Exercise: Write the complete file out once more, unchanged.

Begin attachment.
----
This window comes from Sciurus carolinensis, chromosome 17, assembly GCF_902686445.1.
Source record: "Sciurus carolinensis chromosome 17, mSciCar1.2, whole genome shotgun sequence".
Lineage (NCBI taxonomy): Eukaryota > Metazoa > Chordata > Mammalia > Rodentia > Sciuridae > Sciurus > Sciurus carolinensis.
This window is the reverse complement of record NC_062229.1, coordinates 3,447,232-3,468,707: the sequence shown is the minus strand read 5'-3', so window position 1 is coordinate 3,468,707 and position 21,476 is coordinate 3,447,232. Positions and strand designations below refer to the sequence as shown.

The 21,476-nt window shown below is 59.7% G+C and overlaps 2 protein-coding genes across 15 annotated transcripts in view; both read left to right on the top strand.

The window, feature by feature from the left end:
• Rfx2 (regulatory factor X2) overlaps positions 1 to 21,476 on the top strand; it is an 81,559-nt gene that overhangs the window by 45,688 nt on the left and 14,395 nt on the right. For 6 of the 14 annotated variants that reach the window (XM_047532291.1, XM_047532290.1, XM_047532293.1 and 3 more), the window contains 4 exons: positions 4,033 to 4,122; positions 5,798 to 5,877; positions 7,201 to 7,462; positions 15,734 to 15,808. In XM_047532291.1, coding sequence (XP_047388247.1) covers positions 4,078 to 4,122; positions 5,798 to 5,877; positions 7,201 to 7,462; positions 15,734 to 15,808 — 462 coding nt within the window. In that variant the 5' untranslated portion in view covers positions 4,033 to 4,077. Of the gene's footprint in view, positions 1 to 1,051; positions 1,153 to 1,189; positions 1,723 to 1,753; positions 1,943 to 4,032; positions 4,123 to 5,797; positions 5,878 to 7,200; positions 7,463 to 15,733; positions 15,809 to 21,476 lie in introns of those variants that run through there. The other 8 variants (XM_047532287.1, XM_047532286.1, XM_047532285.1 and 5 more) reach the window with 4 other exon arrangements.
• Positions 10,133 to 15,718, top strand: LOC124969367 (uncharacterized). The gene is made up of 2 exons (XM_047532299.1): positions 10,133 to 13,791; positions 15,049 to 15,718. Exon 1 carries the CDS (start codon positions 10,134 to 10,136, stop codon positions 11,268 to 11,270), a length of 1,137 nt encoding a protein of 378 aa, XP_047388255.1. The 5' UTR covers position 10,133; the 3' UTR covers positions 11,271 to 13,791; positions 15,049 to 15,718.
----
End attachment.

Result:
This window comes from Sciurus carolinensis, chromosome 17, assembly GCF_902686445.1.
Source record: "Sciurus carolinensis chromosome 17, mSciCar1.2, whole genome shotgun sequence".
Lineage (NCBI taxonomy): Eukaryota > Metazoa > Chordata > Mammalia > Rodentia > Sciuridae > Sciurus > Sciurus carolinensis.
This window is the reverse complement of record NC_062229.1, coordinates 3,447,232-3,468,707: the sequence shown is the minus strand read 5'-3', so window position 1 is coordinate 3,468,707 and position 21,476 is coordinate 3,447,232. Positions and strand designations below refer to the sequence as shown.

The 21,476-nt window shown below is 59.7% G+C and overlaps 2 protein-coding genes across 15 annotated transcripts in view; both read left to right on the top strand.

The window, feature by feature from the left end:
• Rfx2 (regulatory factor X2) overlaps positions 1 to 21,476 on the top strand; it is an 81,559-nt gene that overhangs the window by 45,688 nt on the left and 14,395 nt on the right. For 6 of the 14 annotated variants that reach the window (XM_047532291.1, XM_047532290.1, XM_047532293.1 and 3 more), the window contains 4 exons: positions 4,033 to 4,122; positions 5,798 to 5,877; positions 7,201 to 7,462; positions 15,734 to 15,808. In XM_047532291.1, coding sequence (XP_047388247.1) covers positions 4,078 to 4,122; positions 5,798 to 5,877; positions 7,201 to 7,462; positions 15,734 to 15,808 — 462 coding nt within the window. In that variant the 5' untranslated portion in view covers positions 4,033 to 4,077. Of the gene's footprint in view, positions 1 to 1,051; positions 1,153 to 1,189; positions 1,723 to 1,753; positions 1,943 to 4,032; positions 4,123 to 5,797; positions 5,878 to 7,200; positions 7,463 to 15,733; positions 15,809 to 21,476 lie in introns of those variants that run through there. The other 8 variants (XM_047532287.1, XM_047532286.1, XM_047532285.1 and 5 more) reach the window with 4 other exon arrangements.
• Positions 10,133 to 15,718, top strand: LOC124969367 (uncharacterized). The gene is made up of 2 exons (XM_047532299.1): positions 10,133 to 13,791; positions 15,049 to 15,718. Exon 1 carries the CDS (start codon positions 10,134 to 10,136, stop codon positions 11,268 to 11,270), a length of 1,137 nt encoding a protein of 378 aa, XP_047388255.1. The 5' UTR covers position 10,133; the 3' UTR covers positions 11,271 to 13,791; positions 15,049 to 15,718.